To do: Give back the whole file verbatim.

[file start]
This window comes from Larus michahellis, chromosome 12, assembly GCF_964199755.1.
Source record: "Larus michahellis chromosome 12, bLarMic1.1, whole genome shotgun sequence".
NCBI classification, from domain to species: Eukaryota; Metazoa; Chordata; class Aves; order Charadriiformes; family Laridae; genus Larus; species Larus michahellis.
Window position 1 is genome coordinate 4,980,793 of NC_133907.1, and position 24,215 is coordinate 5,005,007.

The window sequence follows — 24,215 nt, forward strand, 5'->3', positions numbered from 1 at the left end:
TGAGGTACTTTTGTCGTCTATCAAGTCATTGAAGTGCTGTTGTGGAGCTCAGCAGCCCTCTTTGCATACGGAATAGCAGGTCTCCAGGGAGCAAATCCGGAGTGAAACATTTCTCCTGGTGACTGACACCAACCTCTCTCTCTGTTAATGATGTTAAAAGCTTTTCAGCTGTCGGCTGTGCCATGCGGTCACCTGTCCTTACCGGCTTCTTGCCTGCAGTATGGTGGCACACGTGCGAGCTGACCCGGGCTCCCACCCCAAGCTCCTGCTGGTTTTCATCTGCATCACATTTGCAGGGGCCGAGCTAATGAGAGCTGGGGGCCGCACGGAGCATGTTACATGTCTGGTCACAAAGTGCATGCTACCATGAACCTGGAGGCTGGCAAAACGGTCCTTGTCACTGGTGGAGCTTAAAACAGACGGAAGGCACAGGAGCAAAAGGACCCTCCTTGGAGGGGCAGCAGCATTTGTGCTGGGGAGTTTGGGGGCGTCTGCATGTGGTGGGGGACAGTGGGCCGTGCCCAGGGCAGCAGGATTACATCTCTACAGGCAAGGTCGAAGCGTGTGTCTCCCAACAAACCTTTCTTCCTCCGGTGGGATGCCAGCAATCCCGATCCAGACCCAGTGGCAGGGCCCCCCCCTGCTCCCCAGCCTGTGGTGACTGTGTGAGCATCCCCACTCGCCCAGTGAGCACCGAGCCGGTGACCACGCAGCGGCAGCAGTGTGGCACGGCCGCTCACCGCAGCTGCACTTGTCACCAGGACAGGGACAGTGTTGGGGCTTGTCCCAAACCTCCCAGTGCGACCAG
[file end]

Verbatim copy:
This window comes from Larus michahellis, chromosome 12, assembly GCF_964199755.1.
Source record: "Larus michahellis chromosome 12, bLarMic1.1, whole genome shotgun sequence".
NCBI classification, from domain to species: Eukaryota; Metazoa; Chordata; class Aves; order Charadriiformes; family Laridae; genus Larus; species Larus michahellis.
Window position 1 is genome coordinate 4,980,793 of NC_133907.1, and position 24,215 is coordinate 5,005,007.

The window sequence follows — 24,215 nt, forward strand, 5'->3', positions numbered from 1 at the left end:
TGAGGTACTTTTGTCGTCTATCAAGTCATTGAAGTGCTGTTGTGGAGCTCAGCAGCCCTCTTTGCATACGGAATAGCAGGTCTCCAGGGAGCAAATCCGGAGTGAAACATTTCTCCTGGTGACTGACACCAACCTCTCTCTCTGTTAATGATGTTAAAAGCTTTTCAGCTGTCGGCTGTGCCATGCGGTCACCTGTCCTTACCGGCTTCTTGCCTGCAGTATGGTGGCACACGTGCGAGCTGACCCGGGCTCCCACCCCAAGCTCCTGCTGGTTTTCATCTGCATCACATTTGCAGGGGCCGAGCTAATGAGAGCTGGGGGCCGCACGGAGCATGTTACATGTCTGGTCACAAAGTGCATGCTACCATGAACCTGGAGGCTGGCAAAACGGTCCTTGTCACTGGTGGAGCTTAAAACAGACGGAAGGCACAGGAGCAAAAGGACCCTCCTTGGAGGGGCAGCAGCATTTGTGCTGGGGAGTTTGGGGGCGTCTGCATGTGGTGGGGGACAGTGGGCCGTGCCCAGGGCAGCAGGATTACATCTCTACAGGCAAGGTCGAAGCGTGTGTCTCCCAACAAACCTTTCTTCCTCCGGTGGGATGCCAGCAATCCCGATCCAGACCCAGTGGCAGGGCCCCCCCCTGCTCCCCAGCCTGTGGTGACTGTGTGAGCATCCCCACTCGCCCAGTGAGCACCGAGCCGGTGACCACGCAGCGGCAGCAGTGTGGCACGGCCGCTCACCGCAGCTGCACTTGTCACCAGGACAGGGACAGTGTTGGGGCTTGTCCCAAACCTCCCAGTGCGACCAG